1493468_669927979755026_8643327488634811141_oI will watch a feeding. It is rarely necessary to withhold feeding the baby just prior to the consult since it is 90 minutes long and most human milk fed babies are happy to eat sometime in that timeframe. If baby wants to eat just as you are walking out the door, try just feeding him about half what you normally would. We do the feeding assessment whenever baby needs it. I often do the intake questions later in the consult because we have a hungry baby walk through the doors. At some point, I will also look at your breasts. Depending on the circumstances, it may not be something that you as a client will even notice. I also will do an exam of the baby’s mouth. I usually do this about halfway through a feeding.

Using your breastfeeding goals as a guideline, we talk about a few options that you have and suggestions to try to make breastfeeding more doable for you. If any of them don’t work or don’t work enough, please contact me so they can be reworked.

Breastfeeding is not always easy. But with support, information and a little determination, it can almost always be made a better experience for you.

Milk Blister/Bleb

1 Jan
COLOURBOX2711301

Blebs hurt!

Persistent Blebs

Blebs can be an annoying part of breastfeeding. Sometimes they cause a mother pain, but not always. Often, when they are not causing pain, there is no treatment necessary for them. However, when they cause irritation and discomfort, it may be more comfortable for the mother to treat them.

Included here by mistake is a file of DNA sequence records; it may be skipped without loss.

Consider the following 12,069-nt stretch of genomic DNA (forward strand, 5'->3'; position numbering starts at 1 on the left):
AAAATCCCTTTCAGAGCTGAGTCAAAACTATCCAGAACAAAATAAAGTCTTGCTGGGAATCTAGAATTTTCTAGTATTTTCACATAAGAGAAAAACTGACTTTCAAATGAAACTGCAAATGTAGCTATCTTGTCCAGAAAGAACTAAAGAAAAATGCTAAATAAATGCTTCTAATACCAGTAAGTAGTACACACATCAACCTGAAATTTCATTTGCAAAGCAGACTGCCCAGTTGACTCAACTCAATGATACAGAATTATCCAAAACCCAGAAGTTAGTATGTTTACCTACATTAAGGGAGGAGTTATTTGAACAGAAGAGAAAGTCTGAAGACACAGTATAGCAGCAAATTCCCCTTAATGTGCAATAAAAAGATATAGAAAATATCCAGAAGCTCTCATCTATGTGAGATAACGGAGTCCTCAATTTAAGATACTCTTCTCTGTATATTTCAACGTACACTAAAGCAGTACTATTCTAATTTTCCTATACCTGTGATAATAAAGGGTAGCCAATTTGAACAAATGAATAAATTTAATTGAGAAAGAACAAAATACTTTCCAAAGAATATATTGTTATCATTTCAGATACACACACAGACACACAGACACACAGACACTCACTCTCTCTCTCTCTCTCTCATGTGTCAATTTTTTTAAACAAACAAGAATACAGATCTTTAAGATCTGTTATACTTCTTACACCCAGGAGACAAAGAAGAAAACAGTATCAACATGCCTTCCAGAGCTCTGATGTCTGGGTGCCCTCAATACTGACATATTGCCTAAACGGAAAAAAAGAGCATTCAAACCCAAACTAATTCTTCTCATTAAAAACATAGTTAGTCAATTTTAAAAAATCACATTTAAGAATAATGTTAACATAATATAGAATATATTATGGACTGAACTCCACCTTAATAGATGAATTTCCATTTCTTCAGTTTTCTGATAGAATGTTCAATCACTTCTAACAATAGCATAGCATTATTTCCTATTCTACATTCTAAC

A bleb is a small amount of epidermis (skin) covering one of the outlets of milk on the nipple. It was once thought that every mother had the same number of outlets. New research shows this to be inaccurate. While the average number of outlets is about 9, normal can be anywhere from about 4 to about 15. Many things can cause a bleb and we are not really sure why some women get them and some don’t.

Often, changing position, keeping skin moist with oil in between feedings and other comfort measures are enough to get a bleb to go away. If these things are not working, here are some other things to try: